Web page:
I Will Hurt You for This, When and How Subordinates Take Revenge From Abusive Supervisors: A Perspective of Displaced Revenge

Frontiers in Psychology 11 (2020)
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Abstract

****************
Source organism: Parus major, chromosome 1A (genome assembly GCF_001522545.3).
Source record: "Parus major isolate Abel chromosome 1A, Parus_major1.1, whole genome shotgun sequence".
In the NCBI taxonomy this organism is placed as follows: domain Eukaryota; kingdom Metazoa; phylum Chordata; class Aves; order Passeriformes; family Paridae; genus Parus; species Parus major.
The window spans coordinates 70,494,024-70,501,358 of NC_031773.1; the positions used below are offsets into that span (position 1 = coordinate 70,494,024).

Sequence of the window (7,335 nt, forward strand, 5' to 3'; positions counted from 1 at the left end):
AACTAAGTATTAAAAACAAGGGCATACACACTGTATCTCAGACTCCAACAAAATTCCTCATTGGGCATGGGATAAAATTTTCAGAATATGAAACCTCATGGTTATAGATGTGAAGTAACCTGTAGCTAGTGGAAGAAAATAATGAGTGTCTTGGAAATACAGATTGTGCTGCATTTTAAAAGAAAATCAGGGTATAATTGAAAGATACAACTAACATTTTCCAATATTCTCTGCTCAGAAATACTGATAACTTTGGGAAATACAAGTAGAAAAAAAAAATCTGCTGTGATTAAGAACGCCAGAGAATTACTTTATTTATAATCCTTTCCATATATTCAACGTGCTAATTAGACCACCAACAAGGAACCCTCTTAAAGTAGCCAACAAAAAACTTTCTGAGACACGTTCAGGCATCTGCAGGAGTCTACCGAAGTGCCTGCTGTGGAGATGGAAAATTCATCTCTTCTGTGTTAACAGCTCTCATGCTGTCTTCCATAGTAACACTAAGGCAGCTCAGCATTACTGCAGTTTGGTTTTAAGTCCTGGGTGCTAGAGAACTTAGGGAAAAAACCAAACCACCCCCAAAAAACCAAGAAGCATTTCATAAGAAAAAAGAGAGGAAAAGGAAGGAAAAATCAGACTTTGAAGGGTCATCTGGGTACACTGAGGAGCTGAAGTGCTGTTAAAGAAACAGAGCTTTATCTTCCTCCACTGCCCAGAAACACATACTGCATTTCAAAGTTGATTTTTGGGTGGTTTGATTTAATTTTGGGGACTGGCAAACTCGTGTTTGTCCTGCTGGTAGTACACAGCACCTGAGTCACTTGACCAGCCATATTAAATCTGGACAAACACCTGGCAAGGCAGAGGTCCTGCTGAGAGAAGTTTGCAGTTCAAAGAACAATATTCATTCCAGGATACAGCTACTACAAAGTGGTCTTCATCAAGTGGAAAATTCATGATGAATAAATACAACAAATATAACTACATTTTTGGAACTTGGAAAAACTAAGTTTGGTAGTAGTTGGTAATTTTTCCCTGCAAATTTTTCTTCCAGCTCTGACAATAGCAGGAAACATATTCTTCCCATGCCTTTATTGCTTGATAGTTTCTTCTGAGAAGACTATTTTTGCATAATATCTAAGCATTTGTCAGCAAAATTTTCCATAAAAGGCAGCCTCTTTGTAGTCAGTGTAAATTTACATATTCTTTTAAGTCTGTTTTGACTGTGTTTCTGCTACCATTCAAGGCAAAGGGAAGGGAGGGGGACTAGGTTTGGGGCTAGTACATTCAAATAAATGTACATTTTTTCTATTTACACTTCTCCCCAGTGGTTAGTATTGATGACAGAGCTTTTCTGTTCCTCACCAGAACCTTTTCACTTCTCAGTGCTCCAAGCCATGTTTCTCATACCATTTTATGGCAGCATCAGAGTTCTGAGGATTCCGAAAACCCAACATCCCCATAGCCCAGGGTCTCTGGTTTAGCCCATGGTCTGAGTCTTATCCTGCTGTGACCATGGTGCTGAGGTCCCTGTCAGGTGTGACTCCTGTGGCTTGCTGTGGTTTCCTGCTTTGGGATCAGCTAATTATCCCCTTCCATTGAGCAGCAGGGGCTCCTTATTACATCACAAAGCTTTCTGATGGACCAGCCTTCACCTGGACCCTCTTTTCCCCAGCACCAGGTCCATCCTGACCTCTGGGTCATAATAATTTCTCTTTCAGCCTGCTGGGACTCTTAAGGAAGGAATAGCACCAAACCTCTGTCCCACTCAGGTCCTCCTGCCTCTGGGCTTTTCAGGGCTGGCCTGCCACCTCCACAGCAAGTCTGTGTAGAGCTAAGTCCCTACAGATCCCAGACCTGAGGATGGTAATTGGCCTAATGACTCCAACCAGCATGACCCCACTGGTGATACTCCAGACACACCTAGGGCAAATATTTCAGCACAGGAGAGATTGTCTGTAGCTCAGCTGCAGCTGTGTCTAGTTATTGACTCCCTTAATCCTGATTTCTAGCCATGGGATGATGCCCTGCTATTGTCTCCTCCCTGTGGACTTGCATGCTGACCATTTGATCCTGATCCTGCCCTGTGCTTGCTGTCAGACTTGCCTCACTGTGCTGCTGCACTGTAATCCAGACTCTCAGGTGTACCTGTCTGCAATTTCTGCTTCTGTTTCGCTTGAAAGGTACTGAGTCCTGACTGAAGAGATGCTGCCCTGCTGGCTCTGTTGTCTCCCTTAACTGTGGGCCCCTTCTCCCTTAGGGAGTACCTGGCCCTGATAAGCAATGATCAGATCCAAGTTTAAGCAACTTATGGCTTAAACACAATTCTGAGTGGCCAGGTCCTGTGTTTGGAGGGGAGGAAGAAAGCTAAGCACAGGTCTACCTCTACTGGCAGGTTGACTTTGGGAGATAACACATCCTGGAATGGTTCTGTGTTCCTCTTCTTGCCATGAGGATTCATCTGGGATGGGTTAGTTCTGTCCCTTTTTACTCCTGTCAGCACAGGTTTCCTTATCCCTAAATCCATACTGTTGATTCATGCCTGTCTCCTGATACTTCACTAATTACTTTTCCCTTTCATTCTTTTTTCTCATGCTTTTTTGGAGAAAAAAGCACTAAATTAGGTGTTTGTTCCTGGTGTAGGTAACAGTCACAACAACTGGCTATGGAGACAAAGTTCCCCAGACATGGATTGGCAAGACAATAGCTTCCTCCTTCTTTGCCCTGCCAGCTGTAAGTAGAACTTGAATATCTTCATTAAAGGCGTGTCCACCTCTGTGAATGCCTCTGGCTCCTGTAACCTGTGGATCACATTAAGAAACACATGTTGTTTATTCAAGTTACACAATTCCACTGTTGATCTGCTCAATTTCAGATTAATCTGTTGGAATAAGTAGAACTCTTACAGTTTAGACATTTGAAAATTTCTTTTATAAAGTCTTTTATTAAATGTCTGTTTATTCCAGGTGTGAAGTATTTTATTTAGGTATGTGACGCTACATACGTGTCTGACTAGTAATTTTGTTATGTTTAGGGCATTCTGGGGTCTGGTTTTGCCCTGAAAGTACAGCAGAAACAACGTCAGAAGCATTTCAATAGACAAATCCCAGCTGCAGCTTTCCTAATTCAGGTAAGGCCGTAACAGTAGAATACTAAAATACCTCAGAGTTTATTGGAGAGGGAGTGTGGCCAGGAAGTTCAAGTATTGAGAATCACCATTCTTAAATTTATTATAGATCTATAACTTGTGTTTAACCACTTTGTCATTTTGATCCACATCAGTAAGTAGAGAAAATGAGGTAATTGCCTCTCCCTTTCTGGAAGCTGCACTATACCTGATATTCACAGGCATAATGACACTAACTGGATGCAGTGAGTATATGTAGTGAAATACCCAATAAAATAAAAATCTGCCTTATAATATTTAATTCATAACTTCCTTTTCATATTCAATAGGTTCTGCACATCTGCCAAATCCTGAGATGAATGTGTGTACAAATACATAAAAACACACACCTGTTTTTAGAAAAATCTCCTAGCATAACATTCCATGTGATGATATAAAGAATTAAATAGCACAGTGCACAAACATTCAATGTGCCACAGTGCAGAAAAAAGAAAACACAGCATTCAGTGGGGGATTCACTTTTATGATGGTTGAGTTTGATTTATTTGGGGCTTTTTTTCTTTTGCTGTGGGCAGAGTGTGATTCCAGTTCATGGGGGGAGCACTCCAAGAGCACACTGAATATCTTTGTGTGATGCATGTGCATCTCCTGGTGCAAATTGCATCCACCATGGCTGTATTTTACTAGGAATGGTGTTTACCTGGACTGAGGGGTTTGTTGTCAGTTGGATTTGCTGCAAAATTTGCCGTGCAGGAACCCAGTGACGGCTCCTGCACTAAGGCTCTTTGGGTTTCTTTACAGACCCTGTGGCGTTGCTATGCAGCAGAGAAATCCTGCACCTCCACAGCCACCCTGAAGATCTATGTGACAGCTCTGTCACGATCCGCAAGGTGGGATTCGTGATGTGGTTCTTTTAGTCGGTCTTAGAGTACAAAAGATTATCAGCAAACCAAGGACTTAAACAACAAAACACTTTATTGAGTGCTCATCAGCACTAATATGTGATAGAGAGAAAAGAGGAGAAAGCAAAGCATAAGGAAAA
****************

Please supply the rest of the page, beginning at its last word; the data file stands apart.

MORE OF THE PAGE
Abusive supervision, defined as subordinates’ perception of the extent to which supervisors engage in the sustained display of hostile verbal and non-verbal behaviors, excluding physical contact, is associated with various negative outcomes. This has made it easy for researchers to overlook the possibility that some supervisors regret their bad behavior and express remorse for their actions. Hence, we know little about how subordinates react to the perception that their supervisor is remorseful and how this perception affects the outcomes of supervisors’ undesired behavior. Specifically, drawing on the social exchange theory and displace revenge literature, this study explains how abusive supervision leads to victims’ service sabotage behavior. In addition, this study also investigates how perceived supervisors’ remorse mitigates the adverse effects of abusive supervision. Based on time-lagged, dyadic data from Chinese individuals, this study found support for all the proposed relationships, i.e., abusive supervision leads to service sabotage through the mediating effect of revenge desire. The findings also conclude that PSR lessens the detrimental effects of abusive supervision on victims’ behavior with their customers. Finally, this research contributes to service sabotage literature by highlighting the possibility where abusive supervisors cause service sabotage behavior among victims. This study also shows the importance of PSR’s role in decreasing service sabotage behavior exhibited by victims of abusive supervisors in the service sector.

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